So if the battle is two-days long with open eliminations the first day and battles the second day, you’ll need to buy a two-day pass. Even if you don’t make it past eliminations and are technically a spectator for the second day, the battle will still require you to purchase the full ticket ahead of time. Once you have your ticket purchased, you can go ahead and actually register for the battle.
Don’t be shy. We’re all a family, so start talking to other people who are going, especially if you’re new to the scene! While the beatbox community at large is very friendly, it always helps to have talked to a few people before attending an event. That way you can ask questions and get to know a few people before you get there.
Remember, battles are only 25% of the whole beatbox event experience. Make friends, teach other people your sounds, learn new sounds, and have fun. Be part of the beatbox family and don’t worry too much about the battle.
Plan your routines
If you plan on competing, you have to plan out your routines! The competition’s getting tighter by the day in the beatbox community, so freestyling the whole battle might not cut it.
Be as prepared with as many routines as possible before you go to battle. If you don’t know how to structure a routine, here’s a guide to beatbox routine structures.
But don’t be shy to show your stuff, even if you aren’t competing. During the off-hours, impromptu battles will pop up often, which are great opportunities to test out new routines. You’ll get to see what works, what doesn’t work, and what you need to do in order to improve routines in the future. But most importantly - be yourself, and have fun!
With sounds blasting from speakers that are often directly in front of you, earplugs are highly recommended items to bring to any beatbox event. Other than protecting your ears—which, as musicians, should be taken care of—they also help prevent that creeping sensory overload that affects many people at events, particularly those who aren’t used to the atmosphere.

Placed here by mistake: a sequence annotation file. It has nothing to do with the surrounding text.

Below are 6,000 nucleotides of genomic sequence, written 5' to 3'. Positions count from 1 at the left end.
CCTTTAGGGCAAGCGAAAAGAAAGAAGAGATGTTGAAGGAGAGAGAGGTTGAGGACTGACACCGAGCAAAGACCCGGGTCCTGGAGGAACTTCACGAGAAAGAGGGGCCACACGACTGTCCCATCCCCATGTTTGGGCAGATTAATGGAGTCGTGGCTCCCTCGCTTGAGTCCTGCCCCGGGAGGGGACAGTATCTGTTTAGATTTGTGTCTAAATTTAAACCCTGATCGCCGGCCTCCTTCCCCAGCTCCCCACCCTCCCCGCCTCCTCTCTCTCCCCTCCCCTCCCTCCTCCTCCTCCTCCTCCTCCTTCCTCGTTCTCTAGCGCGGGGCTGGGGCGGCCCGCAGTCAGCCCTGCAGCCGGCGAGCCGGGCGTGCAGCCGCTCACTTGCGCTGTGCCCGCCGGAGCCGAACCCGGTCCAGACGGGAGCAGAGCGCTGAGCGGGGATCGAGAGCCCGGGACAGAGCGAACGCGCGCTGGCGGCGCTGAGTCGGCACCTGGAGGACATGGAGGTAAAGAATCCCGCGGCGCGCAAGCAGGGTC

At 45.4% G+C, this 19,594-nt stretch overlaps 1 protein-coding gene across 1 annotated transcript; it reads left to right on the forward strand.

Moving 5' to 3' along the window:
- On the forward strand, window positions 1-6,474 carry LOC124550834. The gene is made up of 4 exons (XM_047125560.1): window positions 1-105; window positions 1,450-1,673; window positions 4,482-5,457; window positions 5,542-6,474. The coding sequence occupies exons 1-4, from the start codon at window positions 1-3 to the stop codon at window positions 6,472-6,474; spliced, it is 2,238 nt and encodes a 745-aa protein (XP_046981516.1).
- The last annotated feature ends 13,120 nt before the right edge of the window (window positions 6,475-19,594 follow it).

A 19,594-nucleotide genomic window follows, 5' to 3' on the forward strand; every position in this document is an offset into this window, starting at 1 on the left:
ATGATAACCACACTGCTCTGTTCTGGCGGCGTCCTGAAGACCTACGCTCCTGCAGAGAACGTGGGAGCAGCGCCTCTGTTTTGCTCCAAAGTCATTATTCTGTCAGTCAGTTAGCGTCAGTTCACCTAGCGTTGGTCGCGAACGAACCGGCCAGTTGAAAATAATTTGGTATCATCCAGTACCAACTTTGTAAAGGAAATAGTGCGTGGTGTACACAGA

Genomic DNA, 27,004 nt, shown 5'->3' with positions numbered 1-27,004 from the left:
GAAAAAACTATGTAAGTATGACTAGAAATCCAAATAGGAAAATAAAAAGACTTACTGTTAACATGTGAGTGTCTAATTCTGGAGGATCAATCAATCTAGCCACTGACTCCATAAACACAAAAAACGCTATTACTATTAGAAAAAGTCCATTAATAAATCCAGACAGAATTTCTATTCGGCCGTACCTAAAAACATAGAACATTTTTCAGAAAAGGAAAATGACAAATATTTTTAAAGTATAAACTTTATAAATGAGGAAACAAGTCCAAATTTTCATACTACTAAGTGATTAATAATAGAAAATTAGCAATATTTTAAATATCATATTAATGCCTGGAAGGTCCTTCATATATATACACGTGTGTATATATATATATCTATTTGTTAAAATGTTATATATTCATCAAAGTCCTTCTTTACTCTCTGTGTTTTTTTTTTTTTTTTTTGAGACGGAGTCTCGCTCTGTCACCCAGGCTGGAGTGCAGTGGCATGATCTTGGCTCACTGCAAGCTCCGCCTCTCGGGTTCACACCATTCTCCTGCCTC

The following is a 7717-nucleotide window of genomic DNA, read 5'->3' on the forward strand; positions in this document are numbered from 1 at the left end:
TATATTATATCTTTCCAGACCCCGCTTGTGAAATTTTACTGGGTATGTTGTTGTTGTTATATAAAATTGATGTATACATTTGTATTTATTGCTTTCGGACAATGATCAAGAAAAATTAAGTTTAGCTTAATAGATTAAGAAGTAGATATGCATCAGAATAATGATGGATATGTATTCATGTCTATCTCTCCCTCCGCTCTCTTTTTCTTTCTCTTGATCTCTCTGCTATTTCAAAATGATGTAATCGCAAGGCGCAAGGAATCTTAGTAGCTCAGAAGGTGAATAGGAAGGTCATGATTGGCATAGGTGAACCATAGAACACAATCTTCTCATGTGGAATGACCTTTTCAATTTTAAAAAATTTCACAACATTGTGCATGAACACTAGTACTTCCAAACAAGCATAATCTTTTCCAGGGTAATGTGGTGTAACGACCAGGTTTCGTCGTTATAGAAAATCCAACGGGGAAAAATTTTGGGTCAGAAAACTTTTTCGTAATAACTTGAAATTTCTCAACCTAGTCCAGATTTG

You can usually pick up a pack of generic foam ones at your local drugstore or, if you’re willing to shell out a bit more money, you can get musicians earplugs at any music/guitar store or amazon.
Bring an open mind
Any seasoned competitor has witnessed this situation countless times: a new beatboxer shows up at the battle scene with the sole purpose of trying to show up everyone else around them. In my experience, those people tend to walk away from their first battle feeling discouraged.
My advice? Come with the mindset that yes you’re there to compete, but you’re also there to learn. Show up with questions, sounds you want to learn, techniques you’re just not grasping, anything! Not only will you completely level up as a beatboxer, but you’ll also walk away having made new friends.
Battles aside, the beatbox community is a family. We may come from different backgrounds, but we’re all united under our one common interest: beatboxing. So meet new people, learn new sounds, and have fun!
And to anyone who is a returning beatboxer,
What was your favorite experience you’ve had at a battle?
What were you most nervous / surprised about?
Let us know in the comments below! Let's talk beatbox.